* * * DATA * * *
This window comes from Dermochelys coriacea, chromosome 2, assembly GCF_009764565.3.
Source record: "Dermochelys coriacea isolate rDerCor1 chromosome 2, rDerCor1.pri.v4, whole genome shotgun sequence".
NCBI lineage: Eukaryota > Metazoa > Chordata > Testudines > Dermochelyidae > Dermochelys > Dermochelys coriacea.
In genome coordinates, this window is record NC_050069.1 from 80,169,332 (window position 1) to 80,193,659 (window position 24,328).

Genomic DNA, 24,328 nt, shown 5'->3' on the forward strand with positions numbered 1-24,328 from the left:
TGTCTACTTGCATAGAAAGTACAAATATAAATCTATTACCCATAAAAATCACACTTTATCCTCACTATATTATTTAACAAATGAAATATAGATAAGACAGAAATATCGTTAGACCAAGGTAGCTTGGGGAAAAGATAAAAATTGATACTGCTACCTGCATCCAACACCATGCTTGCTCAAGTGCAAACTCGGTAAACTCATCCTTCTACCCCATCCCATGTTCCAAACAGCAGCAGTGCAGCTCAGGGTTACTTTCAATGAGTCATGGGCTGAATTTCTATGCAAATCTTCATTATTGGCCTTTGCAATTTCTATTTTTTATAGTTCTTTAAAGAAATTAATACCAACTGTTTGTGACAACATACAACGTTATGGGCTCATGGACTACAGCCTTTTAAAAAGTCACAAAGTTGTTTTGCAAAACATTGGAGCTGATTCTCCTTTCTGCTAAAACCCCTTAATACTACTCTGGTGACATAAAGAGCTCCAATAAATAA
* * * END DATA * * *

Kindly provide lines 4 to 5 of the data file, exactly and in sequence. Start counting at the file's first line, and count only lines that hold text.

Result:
In genome coordinates, this window is record NC_050069.1 from 80,169,332 (window position 1) to 80,193,659 (window position 24,328).

Genomic DNA, 24,328 nt, shown 5'->3' on the forward strand with positions numbered 1-24,328 from the left: